Gone are the days when criminals were less likely to target residents living in a secure complex, and statistics reveal that even people living on upper levels of flats are not immune to crime. Granted, residential complex security provides a sense of community and safety in numbers, but it is important to remember that your home is only as secure as the weakest security link, from the communal outer perimeter to your own private space.

A recent attack on a vulnerable pensioner in a complex in Durban revealed some of the common weak points that residents and body corporates need to be aware of when setting rules and selecting security systems. Armed robbers managed to get into the complex and awoke the woman in her bed at 3am. They robbed her of the jewellery she was wearing and demanded her bank card and pin number. The criminals had jumped over the complex gate and then screwed a hook on a broom that had been left lying around outside, before “fishing” her door keys through an open window.

This incident could have been prevented if there had been tighter complex security and if residents had implemented some cost effective, basic security measures. Blue Security operations director Brian Jackson highlighted some common vulnerabilities and offered these nine tips to ensure your complex security system is optimised and that everyone is living smart to keep the complex safe.

  1. Set ground rules

Instead of waiting for a crime incident to hit your complex, get residents together at a meeting to discuss complex security needs and rules. This simply means encouraging residents not to be blasé about safety and to live a security conscious lifestyle by laying down some essential guidelines. Basic disciplines like ensuring driveway gates are closed after entering and before driving away, and not opening the gate for strangers who claim to be visiting a neighbour, are non-negotiable. These may seem like simple ‘rules’ but many crime incidents have resulted after people failed to be vigilant.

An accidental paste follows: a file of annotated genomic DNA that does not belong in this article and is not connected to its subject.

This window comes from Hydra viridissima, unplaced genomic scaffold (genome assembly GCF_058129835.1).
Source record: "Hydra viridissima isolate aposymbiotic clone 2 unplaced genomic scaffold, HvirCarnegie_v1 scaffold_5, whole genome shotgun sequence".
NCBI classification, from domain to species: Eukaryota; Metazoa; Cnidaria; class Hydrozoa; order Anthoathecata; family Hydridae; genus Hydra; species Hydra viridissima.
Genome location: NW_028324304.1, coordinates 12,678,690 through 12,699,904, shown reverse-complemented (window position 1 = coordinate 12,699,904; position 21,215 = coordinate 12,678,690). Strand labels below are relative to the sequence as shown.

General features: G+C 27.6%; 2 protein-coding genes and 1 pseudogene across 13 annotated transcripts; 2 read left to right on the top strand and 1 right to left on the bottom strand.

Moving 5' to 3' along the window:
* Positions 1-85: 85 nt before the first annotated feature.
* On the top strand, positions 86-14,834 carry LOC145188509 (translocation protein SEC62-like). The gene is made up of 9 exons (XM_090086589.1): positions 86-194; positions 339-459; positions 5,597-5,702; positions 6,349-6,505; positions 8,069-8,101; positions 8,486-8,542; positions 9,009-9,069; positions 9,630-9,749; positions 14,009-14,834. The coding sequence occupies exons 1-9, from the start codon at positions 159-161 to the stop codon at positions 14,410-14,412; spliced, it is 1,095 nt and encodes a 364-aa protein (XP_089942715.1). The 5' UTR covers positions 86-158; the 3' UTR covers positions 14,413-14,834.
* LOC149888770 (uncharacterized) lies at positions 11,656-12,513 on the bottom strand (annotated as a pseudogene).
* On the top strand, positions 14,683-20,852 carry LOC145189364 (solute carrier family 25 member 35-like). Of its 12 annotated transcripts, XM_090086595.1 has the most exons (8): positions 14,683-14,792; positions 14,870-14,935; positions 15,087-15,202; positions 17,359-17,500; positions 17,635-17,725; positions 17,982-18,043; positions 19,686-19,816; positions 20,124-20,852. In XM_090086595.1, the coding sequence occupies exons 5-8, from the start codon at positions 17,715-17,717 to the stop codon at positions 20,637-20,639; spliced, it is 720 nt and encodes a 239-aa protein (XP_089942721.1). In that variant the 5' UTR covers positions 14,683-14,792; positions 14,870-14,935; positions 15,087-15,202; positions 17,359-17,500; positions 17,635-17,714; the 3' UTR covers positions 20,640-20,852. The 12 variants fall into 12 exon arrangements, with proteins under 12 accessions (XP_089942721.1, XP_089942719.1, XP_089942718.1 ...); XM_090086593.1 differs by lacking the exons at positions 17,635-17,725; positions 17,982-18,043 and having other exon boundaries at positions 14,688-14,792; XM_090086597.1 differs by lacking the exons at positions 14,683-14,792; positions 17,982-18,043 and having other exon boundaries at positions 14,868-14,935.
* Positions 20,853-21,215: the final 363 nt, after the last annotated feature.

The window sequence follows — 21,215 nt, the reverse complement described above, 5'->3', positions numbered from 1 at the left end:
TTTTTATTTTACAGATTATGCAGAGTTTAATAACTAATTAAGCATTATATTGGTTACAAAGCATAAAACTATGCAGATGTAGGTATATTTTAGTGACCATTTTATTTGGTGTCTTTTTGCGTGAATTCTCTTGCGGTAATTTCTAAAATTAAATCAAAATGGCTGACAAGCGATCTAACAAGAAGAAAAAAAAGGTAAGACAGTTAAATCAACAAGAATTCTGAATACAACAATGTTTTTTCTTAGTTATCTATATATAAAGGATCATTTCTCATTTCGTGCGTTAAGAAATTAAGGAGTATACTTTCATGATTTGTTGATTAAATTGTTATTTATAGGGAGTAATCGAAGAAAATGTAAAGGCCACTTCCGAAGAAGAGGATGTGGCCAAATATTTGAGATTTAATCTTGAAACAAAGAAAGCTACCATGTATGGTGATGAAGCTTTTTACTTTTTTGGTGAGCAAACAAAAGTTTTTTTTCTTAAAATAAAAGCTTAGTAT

1. Clear the clutter

Get homeowners to inspect their own gardens and the common property for any possible common garden tools that could be turned into housebreaking implements or weapons. Pool nets, spades, garden forks, pangas, brooms, mops and ladders should be locked away when not in, use even during the daytime. Criminals use these to gain entry into properties, to “fish” handbags, keys and cellphones out of windows and as weapons against home owners.

  1. Audit the system

At least once a year, preferably before the end of year, do a full audit of your complex’s security system. Get residents to test their own alarm systems and inspect all security installations on the premises, from perimeter walls to individual units, to ensure each layer of security is working optimally. If the complex has an electric fence or if there are point-to-point infrared beams fitted to the top of the wall as an early warning intruder detection system, test these to ensure they are all in good working order. If the electric fence was installed after 1 October 2012 it is important to ensure that it is wired in line with SA National Standards. It is a legal requirement for individual unit owners to produce an electrical certificate of compliance (COC) when selling their properties.

  1. Monitor complex visitors